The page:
While the de-politicization of public sector management was a core objective of past reform initiatives, more recent debates urge the state to act as a strong principal when it comes to public sector unity and policy coherence – and consequently make a case for reinvigorating links between the political and managerial sphere. Using data from Austrian public sector organizations, we test and confirm the causal relationship of political connectedness of board members and executive compensation. Differentiating between value-based and interest-based in-groups, we suggest that only value-based political connectedness has the potential to restore patronage as a control instrument and governance tool. Self-interested and reward-driven patronage, on the other hand, indicated by a strong association of political connectedness and executive pay, refers to the type of politicization that previous public sector reforms promised to abolish.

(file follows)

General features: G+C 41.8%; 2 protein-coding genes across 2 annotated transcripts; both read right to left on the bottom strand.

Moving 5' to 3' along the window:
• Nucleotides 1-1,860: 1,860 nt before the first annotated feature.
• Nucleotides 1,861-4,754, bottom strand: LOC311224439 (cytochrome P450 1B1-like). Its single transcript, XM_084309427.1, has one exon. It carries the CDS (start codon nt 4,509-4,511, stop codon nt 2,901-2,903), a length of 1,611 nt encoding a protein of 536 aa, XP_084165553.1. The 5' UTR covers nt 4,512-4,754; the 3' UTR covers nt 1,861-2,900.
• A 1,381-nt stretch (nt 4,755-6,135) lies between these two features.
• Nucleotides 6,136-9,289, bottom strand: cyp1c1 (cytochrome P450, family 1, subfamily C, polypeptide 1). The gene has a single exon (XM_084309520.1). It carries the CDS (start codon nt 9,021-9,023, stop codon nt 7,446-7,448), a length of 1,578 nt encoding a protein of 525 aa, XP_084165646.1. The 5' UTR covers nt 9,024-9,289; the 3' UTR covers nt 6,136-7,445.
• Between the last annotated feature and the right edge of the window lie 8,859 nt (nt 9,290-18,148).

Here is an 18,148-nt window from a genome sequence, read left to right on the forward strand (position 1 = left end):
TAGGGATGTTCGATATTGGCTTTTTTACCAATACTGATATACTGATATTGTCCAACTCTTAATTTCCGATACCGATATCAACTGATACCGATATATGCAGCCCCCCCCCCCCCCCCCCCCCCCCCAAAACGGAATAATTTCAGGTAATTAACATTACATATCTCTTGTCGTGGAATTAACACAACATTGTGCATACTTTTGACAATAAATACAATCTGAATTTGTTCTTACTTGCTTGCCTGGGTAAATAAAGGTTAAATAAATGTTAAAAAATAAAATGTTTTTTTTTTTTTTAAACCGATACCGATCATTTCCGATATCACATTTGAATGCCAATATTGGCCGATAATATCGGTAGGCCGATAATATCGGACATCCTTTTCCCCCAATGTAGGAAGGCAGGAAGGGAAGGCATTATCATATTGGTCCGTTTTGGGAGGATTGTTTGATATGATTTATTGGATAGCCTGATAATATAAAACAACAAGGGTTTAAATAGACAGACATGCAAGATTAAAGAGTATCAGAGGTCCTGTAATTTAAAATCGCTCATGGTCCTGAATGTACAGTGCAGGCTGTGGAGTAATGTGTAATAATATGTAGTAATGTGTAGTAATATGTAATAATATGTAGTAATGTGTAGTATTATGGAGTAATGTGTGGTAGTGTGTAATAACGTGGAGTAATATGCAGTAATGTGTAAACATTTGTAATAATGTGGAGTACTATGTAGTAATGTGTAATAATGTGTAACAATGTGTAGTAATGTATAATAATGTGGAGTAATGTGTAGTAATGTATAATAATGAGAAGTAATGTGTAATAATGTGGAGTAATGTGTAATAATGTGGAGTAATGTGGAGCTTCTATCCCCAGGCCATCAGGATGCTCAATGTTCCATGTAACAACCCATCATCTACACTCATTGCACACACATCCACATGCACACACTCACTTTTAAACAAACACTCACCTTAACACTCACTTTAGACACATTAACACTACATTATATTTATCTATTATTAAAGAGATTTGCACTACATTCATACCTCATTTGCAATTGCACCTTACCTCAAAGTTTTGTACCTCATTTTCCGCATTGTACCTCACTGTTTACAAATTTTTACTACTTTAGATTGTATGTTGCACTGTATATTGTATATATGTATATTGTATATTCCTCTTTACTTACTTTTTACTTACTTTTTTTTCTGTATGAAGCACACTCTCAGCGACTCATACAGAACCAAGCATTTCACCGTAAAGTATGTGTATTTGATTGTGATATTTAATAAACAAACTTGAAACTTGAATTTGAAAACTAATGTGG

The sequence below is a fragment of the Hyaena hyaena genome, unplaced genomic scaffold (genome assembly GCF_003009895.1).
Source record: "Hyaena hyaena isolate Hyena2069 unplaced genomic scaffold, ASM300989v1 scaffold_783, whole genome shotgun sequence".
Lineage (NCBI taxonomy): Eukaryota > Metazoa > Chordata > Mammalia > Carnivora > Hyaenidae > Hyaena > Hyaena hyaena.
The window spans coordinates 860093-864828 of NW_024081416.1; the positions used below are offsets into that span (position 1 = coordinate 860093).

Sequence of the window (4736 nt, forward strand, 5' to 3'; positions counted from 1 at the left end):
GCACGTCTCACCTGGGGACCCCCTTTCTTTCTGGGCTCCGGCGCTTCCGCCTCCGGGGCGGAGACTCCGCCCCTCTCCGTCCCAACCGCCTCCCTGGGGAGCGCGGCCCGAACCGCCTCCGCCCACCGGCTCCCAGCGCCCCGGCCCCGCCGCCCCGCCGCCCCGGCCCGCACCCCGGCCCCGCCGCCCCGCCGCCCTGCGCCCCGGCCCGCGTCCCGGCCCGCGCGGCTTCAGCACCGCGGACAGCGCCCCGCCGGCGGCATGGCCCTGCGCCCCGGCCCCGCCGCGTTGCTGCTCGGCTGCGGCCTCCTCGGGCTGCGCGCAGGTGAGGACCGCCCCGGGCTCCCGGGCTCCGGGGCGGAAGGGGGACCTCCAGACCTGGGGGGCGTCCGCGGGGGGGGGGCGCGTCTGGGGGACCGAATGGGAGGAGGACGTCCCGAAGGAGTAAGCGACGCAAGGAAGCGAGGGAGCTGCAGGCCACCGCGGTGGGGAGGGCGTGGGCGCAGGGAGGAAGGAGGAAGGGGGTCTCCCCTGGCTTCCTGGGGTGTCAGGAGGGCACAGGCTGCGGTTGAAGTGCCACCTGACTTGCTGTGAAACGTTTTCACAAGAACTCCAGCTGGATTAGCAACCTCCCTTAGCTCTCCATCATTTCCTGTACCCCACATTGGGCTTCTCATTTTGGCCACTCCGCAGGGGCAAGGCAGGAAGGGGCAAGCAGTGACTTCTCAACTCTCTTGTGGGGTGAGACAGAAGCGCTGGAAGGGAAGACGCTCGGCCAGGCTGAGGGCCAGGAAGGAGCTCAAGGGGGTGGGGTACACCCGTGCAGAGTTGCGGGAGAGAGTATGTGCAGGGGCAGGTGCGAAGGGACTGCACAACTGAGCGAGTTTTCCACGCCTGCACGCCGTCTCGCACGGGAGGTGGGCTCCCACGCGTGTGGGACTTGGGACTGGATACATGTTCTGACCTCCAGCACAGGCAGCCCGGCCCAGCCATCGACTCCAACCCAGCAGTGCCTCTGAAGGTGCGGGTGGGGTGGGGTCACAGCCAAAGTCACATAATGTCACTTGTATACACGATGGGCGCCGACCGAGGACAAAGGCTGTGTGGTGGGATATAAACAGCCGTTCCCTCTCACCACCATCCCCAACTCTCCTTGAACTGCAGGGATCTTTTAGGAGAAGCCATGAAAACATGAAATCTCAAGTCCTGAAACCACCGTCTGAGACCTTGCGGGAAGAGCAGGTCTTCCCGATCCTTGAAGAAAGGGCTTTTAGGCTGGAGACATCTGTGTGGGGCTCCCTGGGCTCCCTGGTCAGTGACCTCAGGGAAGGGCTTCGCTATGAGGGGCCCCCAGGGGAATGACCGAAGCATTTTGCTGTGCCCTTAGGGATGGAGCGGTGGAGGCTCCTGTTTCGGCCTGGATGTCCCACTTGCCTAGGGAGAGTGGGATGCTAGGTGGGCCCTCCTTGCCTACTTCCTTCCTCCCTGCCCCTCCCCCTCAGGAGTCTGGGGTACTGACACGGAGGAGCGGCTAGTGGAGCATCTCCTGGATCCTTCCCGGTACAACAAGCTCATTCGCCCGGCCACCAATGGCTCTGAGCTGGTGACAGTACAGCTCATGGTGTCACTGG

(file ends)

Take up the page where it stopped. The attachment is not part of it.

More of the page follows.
Bibliographical notePublished online 29-10-2015
Meyer, R., Höllerer, M., & Leixnering, S. (2018). A Question of Values(s): Political Connectedness and Executive Compensation in Public Sector Organizations. International Public Management Journal, 21(3), 477-500. https://doi.org/10.1080/10967494.2015.1094162